Sonnets for Advent 10: Sonnet 29

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Photo: travellingbirder.blogspot.com

Today’s sonnet is read by Professor Stanley Wells C.B.E., Honorary President of The Shakespeare Birthplace Trust.

It’s the poem which he likes to say first made him aware of Shakespeare’s greatness.

About a year ago Stanley and I co-wrote a close-reading of Sonnet 29 for a book of essays dedicated to Shakespeare Sonnet scholar and close-reader, Professor Stephen Booth. The collection has just been published by the Arden Shakespeare. It’s called Shakespeare Up Close

Sonnet 29
When in disgrace with fortune and men’s eyes,
I all alone beweep my outcast state,
And trouble deaf heaven with my bootless cries,
And look upon myself and curse my fate,
Wishing me like to one more rich in hope,
Featured like him, like him with friends possessed,
Desiring this man’s art and that man’s scope,
With what I most enjoy contented least:
Yet in these thoughts myself almost despising,
Haply I think on thee, and then my state,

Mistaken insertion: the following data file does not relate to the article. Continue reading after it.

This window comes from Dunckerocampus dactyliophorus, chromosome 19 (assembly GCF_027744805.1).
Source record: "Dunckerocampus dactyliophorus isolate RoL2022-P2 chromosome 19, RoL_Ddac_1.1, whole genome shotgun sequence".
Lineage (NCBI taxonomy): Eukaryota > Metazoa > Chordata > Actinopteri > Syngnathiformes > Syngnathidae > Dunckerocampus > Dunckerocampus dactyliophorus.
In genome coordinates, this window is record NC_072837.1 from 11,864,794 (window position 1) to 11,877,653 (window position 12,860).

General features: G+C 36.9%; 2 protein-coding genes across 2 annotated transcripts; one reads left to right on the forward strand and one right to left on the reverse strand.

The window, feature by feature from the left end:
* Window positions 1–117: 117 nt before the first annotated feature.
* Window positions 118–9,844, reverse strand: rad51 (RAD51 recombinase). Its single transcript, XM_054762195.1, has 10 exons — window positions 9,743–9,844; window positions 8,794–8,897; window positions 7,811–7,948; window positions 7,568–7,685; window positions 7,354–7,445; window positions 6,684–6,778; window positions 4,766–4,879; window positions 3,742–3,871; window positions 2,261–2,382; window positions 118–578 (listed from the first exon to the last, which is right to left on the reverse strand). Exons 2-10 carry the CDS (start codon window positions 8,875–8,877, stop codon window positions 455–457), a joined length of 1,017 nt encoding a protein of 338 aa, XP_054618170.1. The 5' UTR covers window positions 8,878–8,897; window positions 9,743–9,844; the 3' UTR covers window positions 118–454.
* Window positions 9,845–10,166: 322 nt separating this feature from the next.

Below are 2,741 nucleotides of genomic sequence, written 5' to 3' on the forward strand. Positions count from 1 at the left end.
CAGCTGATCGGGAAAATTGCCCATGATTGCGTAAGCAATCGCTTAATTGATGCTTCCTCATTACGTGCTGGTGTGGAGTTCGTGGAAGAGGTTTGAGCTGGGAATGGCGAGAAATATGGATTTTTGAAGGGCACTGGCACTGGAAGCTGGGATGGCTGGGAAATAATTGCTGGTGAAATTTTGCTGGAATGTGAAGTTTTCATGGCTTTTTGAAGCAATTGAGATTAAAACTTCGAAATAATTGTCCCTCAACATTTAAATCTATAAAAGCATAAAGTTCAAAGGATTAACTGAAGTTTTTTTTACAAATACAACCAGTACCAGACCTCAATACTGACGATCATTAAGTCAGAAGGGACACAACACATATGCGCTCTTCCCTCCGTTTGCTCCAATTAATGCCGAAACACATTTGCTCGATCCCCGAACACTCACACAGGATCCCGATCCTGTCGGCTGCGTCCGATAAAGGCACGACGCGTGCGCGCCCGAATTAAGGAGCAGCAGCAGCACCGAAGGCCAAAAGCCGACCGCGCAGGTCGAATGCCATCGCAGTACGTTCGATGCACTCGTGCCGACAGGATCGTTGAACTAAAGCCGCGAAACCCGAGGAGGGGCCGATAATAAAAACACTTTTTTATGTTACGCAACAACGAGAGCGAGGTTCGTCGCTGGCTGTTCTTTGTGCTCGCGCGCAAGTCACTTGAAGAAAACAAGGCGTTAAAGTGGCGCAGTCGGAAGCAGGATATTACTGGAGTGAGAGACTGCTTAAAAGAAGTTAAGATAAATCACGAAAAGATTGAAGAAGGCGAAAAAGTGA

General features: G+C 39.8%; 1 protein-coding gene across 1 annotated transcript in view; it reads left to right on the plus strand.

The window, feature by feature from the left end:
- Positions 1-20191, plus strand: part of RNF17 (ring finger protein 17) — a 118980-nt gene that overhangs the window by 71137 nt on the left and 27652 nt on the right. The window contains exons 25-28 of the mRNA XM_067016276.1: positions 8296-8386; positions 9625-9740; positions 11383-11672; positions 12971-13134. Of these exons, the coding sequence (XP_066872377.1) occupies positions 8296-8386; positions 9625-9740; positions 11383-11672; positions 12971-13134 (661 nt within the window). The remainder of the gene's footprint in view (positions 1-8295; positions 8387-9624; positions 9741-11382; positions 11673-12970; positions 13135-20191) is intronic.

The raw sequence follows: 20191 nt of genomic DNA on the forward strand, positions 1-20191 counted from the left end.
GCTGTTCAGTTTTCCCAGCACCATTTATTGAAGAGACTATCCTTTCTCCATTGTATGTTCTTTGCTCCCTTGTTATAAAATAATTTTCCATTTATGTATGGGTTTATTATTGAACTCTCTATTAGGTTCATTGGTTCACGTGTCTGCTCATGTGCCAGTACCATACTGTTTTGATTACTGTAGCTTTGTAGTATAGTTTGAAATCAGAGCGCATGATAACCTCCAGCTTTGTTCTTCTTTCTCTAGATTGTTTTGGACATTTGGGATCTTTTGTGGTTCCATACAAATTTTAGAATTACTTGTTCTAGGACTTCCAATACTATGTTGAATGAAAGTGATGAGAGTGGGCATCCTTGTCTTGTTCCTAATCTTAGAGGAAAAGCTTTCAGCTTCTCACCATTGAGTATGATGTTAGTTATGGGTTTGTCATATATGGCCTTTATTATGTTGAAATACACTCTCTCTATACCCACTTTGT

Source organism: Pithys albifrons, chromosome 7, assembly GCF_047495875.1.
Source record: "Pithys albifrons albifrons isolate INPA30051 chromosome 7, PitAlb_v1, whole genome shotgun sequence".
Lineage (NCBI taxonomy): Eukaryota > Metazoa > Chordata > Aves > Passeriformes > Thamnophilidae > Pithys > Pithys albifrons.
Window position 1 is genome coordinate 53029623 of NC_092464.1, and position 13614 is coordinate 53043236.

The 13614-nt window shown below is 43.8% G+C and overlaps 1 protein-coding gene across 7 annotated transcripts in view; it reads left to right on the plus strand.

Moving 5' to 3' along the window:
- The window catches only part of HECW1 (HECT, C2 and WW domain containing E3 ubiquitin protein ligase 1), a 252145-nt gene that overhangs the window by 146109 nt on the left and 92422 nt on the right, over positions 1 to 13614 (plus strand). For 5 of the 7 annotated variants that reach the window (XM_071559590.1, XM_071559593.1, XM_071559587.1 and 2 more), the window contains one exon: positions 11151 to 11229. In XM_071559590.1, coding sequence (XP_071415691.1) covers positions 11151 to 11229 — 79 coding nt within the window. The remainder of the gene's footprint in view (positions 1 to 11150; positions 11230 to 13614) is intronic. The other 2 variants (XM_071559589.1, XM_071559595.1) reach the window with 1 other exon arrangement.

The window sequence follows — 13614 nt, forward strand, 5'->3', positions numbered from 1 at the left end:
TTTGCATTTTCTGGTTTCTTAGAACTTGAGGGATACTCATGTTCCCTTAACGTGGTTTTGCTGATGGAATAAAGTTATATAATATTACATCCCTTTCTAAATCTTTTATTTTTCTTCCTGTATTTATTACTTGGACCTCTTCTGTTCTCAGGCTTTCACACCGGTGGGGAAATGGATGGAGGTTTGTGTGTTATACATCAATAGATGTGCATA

Like to the lark at break of day arising
From sullen earth, sings hymns at heaven’s gate;
For thy sweet love remembered such wealth brings
That then I scorn to change my state with kings’.

Find out more about Shakespeare’s Sonnets via our free on-line course www.gettingtoknowshakespeare.com

Listen to the same sonnet being read by a student at the University of Tubingen by clicking here.

You might like to treat yourself to The Shakespeare Birthplace Trust’s own, exclusive edition of Shakespeare’s Sonnets, edited by Stanley Wells, and beautifully printed by Oxford University Press. Find out more by clicking here.

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Author:Paul Edmondson

Head of Research and Knowledge and Director of the Stratford-upon-Avon Poetry Festival for The Shakespeare Birthplace Trust. Follow Paul on Twitter @paul_edmondson

Download a free book written by Paul Edmondson and Stanley Wells about Shakespeare, Conspiracy & Authorship. Download the Book.